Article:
Through Sun 12/15
Human trafficking doesn’t just take place somewhere else. It is a Cleveland problem as well.
Interestingly, the horrific act wasn’t recognized nationally as a crime until 2000, with the passage of the Trafficking Victim’s Protection Act. That law recognized two types of trafficking: labor and sex. The former is “using a person for labor or services through force.” Yes, it is a form of slavery. The latter requires “a commercial sex act or sex exchange for money, food, shelter or anything that has commercial value” and “some form of force, fraud or coercion perpetrated by what we call a pimp or trafficker.”
In Ohio, which was the first state in the Union to prohibit slavery, human/sex trafficking wasn’t recognized until 2010. Yes, only nine years ago. And even then, the actual law prohibiting it didn’t go into effect until 2012.
Playwright Christopher Johnson spent eight years researching human trafficking. He met with individuals who were trying to help the victims, as well as agency and governmental representatives who were working to end the practice and support those who were brutalized. His purpose was to gain the necessary information to write the compassionate, moving, and startling Live Bodies for Sale, a real local story of sex trafficking.
“The play is based on in-depth interviews with women forced into prostitution, exploited and rescued” and is based on his book, Shattering Silences: Strategies to Prevent Sexual Assault, Heal Survivors, and Bring Assailants to Justice. Johnson’s script is now in its world performance premiere at Playwrights Local in Waterloo Arts.
The stories, as told and acted out, are compelling and upsetting. They speak to the very worst in people, as well as the best in those who try and help, and those who survive. Sometimes encouraging, all the stories have an undercurrent of horror.
The cast, under the direction of Terrence Spivey, is excellent. They inhabit their roles so completely that the presentation does not appear to be a theatrical work, but a demonstration by the actual victims, perpetuators, and those who try to help those who have been abused.
Rocky Encalada, Arien Hodges, Stephen D. Hood, Hayley Johnson, Rochelle Jones, Joseph Milan, Juliette Regnier and Emily Taylor revealed, in a talk-back following the opening night sold out presentation, that, besides doing extensive research, they each met individually with the person they portrayed in order to have firsthand knowledge of their lives and what led to their being dragged into the trafficking or becoming an advocate for the victims.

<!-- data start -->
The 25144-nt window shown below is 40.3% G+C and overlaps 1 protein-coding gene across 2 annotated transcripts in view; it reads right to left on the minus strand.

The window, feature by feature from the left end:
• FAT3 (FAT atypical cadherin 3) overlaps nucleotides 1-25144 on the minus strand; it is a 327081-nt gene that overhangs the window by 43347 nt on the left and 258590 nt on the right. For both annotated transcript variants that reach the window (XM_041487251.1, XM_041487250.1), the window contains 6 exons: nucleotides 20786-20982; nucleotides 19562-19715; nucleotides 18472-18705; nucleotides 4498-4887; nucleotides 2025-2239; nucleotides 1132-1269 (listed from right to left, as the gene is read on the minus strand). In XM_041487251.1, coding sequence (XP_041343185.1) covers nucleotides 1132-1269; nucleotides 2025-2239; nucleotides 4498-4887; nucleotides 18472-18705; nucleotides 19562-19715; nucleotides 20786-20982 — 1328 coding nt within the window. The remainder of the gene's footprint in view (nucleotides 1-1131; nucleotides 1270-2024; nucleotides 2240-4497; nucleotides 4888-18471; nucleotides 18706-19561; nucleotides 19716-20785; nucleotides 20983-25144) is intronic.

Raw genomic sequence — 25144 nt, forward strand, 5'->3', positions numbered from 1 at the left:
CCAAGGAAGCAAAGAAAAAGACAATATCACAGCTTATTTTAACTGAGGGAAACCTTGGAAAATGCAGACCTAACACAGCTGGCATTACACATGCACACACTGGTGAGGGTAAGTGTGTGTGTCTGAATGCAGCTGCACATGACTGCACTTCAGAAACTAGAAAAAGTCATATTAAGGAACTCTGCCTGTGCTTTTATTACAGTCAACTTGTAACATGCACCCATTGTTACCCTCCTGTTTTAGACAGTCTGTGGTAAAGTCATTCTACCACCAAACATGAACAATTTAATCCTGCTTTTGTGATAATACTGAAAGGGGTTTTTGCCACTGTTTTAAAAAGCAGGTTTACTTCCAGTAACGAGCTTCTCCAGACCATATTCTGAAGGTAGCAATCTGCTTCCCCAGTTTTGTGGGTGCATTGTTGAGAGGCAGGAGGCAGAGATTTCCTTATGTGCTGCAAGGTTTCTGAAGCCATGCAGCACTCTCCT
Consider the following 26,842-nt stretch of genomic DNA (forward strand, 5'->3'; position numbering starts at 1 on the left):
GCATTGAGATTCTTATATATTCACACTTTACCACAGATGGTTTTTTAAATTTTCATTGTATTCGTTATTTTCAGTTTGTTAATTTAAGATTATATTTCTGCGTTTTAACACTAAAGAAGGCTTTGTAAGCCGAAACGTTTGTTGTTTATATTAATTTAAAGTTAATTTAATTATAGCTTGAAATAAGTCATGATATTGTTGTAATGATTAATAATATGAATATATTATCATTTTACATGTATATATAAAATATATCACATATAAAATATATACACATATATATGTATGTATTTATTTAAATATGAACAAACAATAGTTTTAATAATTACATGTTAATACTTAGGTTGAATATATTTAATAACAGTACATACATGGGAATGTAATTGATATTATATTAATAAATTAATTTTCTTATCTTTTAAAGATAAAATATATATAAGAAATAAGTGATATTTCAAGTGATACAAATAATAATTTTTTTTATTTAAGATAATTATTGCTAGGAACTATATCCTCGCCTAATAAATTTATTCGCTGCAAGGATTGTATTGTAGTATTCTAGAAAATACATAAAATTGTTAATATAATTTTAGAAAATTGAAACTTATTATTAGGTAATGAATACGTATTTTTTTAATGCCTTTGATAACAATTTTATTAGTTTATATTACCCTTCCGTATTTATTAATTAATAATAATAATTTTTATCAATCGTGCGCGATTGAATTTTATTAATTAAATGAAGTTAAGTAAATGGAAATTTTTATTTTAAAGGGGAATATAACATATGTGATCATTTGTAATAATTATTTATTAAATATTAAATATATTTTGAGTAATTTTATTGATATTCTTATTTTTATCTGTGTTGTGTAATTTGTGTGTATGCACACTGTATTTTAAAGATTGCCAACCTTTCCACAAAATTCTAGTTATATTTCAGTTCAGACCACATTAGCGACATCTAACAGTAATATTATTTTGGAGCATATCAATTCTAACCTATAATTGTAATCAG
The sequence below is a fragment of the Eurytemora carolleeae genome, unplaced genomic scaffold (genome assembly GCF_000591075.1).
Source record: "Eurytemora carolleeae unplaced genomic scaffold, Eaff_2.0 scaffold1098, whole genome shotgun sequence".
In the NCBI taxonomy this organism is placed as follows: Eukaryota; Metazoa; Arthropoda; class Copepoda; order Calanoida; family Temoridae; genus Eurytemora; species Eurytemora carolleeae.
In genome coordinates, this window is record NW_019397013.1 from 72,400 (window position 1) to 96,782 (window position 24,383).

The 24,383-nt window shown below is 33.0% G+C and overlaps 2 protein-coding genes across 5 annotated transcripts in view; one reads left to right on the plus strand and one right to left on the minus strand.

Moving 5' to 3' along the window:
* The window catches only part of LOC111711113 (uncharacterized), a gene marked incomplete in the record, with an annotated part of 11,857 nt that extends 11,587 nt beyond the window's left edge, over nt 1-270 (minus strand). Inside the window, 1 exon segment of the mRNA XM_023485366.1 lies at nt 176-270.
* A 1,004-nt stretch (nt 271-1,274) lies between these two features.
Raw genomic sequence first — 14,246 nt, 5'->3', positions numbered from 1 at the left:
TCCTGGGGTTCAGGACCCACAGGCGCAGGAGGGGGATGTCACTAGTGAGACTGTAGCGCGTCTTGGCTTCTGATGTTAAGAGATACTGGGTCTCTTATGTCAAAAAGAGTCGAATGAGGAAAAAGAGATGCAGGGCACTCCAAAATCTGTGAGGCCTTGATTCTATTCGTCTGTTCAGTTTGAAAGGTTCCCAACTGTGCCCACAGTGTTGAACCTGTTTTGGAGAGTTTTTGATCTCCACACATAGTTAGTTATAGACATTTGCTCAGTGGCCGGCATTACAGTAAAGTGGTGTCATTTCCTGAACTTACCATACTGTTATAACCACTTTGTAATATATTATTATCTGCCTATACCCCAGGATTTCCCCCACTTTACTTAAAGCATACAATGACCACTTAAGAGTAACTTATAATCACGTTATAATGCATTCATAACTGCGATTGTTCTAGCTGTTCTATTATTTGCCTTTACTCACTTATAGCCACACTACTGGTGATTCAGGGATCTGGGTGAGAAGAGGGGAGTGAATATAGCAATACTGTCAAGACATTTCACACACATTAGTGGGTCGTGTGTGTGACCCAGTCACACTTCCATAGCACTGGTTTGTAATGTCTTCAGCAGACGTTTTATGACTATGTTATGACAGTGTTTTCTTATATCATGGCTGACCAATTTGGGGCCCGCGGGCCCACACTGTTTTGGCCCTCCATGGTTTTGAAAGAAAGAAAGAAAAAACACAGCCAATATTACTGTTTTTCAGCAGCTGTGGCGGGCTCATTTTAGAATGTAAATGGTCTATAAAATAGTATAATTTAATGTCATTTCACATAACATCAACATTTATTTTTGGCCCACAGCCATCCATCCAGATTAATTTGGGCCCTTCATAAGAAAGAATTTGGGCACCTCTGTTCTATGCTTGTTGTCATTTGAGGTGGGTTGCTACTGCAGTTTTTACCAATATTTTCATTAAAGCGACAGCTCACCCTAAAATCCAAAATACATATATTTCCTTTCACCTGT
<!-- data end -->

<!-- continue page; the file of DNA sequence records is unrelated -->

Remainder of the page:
The setting, lighting, costumes and sound effects are minimal. The words and actions are front and center. This is an involving experience that rips at the heart and bombards the mind with questions, as well as feelings of helplessness and rage.
One positive part of the revelations is gaining knowledge about the Cleveland-area Renee Jones Empowerment Center, a nurturing safe place where those who have survived being trafficked or sexually assaulted can rebuild their lives. (A portion of the proceeds from this production will benefit the Renee Jones Empowerment Center.)
CAPSULE JUDGMENT: Live Bodies for Sale is a powerful and compelling exposition that grabs and holds attention, not only because of the stories told, but also because of the well-conceived performances. This is an absolutely must-see experience which shows the power of theater to teach and persuade. (Side note: Talkbacks are held after performances.)
Live Bodies for Sale runs through Sun 12/15 at Creative Space at Waterloo Arts. For tickets go to playwrightslocal or call 216-302-8856.
[Written by Roy Berko, member: Cleveland Critics Circle, American Theatre Critics Association, International Association of Theatre Critics]